Article

Ian Tyson Remembers Mark Knopfler Fondly; Dylan, Not So Much

Interesting view on Dylan from one of my aging idols (Great Speckled Bird may be foggy in his mind -- perhaps due to his marriage breaking up during that period -- but it should be de rigueur for anyone reading No Depression). Ian in the past has told the story many times about how he sat next to a new kid in town (the Village) who pulled out a guitar and played him a song he'd just written called "Blowin' In the Wind." Ian has credited that moment as the impetus for him going back to his apartment that night and writing "Four Strong Winds." I went up to Toronto and attended a taping of his Ian Tyson Show, the airwaves of which crept over the border here and had a lot to do with my musical leanings. Definitely should be on a Canadian Mt. Rushmore, one of the greatest of all time. (And no not "Americana," and The Canadiana was a ship that took Buffalonians across Lake Erie to Canada's Crystal Beach.)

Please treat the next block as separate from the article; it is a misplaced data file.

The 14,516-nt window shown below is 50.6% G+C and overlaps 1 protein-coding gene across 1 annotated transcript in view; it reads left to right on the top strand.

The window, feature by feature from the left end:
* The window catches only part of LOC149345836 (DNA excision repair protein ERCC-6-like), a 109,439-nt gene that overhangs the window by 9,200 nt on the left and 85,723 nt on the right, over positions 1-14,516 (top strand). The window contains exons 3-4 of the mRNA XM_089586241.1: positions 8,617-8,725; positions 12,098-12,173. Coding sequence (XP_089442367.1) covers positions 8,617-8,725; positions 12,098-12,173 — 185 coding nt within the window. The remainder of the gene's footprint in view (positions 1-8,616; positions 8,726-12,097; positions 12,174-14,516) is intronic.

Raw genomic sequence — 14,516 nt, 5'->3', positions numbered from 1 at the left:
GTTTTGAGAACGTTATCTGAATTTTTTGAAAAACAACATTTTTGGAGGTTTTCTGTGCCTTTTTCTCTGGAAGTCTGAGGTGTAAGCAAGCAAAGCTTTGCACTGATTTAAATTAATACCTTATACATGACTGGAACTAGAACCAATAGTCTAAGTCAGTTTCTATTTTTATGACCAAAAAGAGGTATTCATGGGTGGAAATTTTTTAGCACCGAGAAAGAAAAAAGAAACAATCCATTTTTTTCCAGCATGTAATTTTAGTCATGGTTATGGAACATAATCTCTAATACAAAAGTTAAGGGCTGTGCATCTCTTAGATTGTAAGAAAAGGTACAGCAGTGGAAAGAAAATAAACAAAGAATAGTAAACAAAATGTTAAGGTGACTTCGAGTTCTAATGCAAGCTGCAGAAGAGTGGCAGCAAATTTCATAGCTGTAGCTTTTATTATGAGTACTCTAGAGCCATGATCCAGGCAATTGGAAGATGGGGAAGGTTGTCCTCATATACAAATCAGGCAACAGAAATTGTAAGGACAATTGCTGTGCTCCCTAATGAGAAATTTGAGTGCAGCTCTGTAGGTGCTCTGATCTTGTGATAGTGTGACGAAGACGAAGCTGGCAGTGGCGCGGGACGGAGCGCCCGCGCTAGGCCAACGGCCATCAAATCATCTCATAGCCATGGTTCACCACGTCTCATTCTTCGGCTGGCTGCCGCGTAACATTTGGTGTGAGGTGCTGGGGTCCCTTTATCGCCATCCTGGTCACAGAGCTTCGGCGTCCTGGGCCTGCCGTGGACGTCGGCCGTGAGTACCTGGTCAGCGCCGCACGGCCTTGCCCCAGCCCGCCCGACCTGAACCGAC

Great article. I heard somewhere that Tyson turned Dylan on to weed... He's on my list of people I need to see live before it's too late. I did get to see Dave Van Ronk, and that was a memorable experience. I'm surprised he didn't have anything to say about Ramblin' Jack.

From the horse's mouth (not an insult to Ian!): https://youtu.be/8suOYr_GVsE?t=1m25s (stay tuned for more for one of his greatest, "Summer Wages," also off the seminal Great Speckled Bird album.

 

Two anecdotes: